"There has never been a successful follow-up to the original 'Kong'; the 1970s remake tanked. The original film became such an unexpected success that there has never been anything substantial to add to it, and no possible way to compete with what was already achieved," said William Luhr, professor of English and film at Saint Peter's College in New Jersey.
"The golden rule has always been to remake films that were not a success, if you saw something in them," Luhr added. "To remake a movie that's already a milestone offers audiences very little that they haven't already seen, the way 'Lord of the Rings' did."
While the new "Kong" is almost certain to be a hit, the substance of what audiences will take away seems to remain an outstanding question.
"As the film's hidden, sympathetic hero who proves to be victimized by businessmen pillaging the Third World for their own gain, who is eventually victimized by a bunch of bullies and out-classed by so-called 'civilization,' King Kong has held on with Frankenstein, Dracula and the Wolf-Man," Sharrett said. "But some people will end up profoundly unhappy — and some will just shrug their shoulders and say, 'Well, that was an interesting three hours."
"Some people, especially younger audiences, will be wowed by the technical achievements," he added. "Others are looking for much more human messages: More impressed by the ideas and no really so interested in big-budget effects."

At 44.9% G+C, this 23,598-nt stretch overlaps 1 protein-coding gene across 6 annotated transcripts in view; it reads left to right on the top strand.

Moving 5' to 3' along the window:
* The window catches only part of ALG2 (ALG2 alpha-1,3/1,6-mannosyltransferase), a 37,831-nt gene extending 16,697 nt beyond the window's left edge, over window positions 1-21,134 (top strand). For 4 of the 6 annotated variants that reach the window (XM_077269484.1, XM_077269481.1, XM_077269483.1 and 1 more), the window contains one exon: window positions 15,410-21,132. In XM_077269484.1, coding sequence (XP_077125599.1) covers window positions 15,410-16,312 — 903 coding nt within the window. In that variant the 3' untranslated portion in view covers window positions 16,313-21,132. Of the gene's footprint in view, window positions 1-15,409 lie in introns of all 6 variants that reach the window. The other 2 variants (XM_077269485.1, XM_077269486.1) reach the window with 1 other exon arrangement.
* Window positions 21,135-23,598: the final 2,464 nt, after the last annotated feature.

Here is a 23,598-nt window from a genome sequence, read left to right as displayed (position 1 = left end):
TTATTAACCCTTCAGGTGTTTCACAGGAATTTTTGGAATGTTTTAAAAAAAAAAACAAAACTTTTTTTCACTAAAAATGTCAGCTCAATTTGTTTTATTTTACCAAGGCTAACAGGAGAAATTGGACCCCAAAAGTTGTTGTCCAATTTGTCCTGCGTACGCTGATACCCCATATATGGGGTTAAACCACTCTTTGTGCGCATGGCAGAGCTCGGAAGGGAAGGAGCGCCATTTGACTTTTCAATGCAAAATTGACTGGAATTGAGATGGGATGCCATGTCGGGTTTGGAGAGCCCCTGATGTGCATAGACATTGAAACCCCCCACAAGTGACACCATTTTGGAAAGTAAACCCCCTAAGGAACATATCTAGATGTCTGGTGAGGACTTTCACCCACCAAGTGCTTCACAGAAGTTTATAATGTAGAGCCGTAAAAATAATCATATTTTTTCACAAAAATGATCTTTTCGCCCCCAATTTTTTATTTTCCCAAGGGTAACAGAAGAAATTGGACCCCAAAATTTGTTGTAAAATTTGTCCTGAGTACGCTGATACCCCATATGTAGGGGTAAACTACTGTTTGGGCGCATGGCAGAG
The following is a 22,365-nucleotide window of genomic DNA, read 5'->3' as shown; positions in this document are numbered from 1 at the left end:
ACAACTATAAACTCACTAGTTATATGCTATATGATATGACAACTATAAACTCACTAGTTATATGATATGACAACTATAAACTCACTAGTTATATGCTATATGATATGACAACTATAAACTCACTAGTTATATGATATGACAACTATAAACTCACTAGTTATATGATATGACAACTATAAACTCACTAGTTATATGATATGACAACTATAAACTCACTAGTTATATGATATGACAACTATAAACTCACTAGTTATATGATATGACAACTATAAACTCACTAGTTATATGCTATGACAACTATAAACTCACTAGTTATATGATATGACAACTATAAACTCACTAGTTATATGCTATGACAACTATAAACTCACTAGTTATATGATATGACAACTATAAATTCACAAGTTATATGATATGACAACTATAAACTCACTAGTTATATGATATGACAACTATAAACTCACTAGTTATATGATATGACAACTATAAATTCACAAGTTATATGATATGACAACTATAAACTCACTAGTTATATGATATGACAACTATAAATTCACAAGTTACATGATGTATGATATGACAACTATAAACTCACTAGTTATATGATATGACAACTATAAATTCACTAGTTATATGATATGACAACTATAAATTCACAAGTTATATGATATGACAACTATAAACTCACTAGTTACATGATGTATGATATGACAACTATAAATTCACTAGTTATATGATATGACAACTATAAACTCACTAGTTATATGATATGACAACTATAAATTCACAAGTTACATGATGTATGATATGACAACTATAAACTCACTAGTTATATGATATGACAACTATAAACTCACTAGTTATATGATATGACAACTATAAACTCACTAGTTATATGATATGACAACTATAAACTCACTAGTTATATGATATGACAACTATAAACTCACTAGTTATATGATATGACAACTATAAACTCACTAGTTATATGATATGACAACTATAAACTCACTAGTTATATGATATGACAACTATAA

'King Kong' and the CGI Spectacular
Indeed, expectations for the film's computer-generated effects are very high, after the much-heralded success of the CGI character Gollum from Jackson's "Rings" trilogy, played by Andy Serkis, who steps into the high-tech limelight again as the actor behind the monkey in "King Kong."
"I think it helps that [Jackson] is using Andy Serkis for Kong as he did for Gollum, and because of that comparisons are bound to be made between the two characters. However, they are hugely different. On one hand, Gollum talks and interacts with other characters face to face, and Kong is a 50-foot ape, who interacts with his environment on a much larger scale," Hancock said.
"Also, Gollum is a supporting character, and it is my opinion that, to a certain degree, the success of Jackson's 'Kong' lives or dies on the audience's ability to relate and feel for Kong ... a 50-foot ape who does not speak," he added.
Even film buffs critical of the use of computer-generated graphics in movies seem happy that Jackson has opted to put a man behind the beast.
"He's wanted to diminish the CGI as much as possible — and put a man in a suit with CGI changes," Luhr said. "He was afraid of the whole thing looking like a cartoon; I suspect he's trying to make the character look as real as possible."
However, most fans say they're more than ready to accept a computer-enhanced Kong.
"Not just in the creatures, but in the recreation of '30s New York City, Jackson has proven himself a director who works extremely well with special effects and CGI," Hancock said. "I think something that he has done that is wonderful is not making Kong look too real. There is something wonderful about the stop-motion animation in the original film and it looks like Jackson has tried to capture that magic — as well as dazzling his audience with bells and whistles."
In fact, many "Kong" lovers think the CGI beast will top recent performances from real-life actors and actresses.
"I think Kong has more soul as an actor than most of the pretty faces movies trot out for us these days," said "King Kong" fan and New York-based screenplay writer Brian Steele. "I'd take him over Paris Hilton any day of the week."
FOX News' Mike Waco contributed to this report.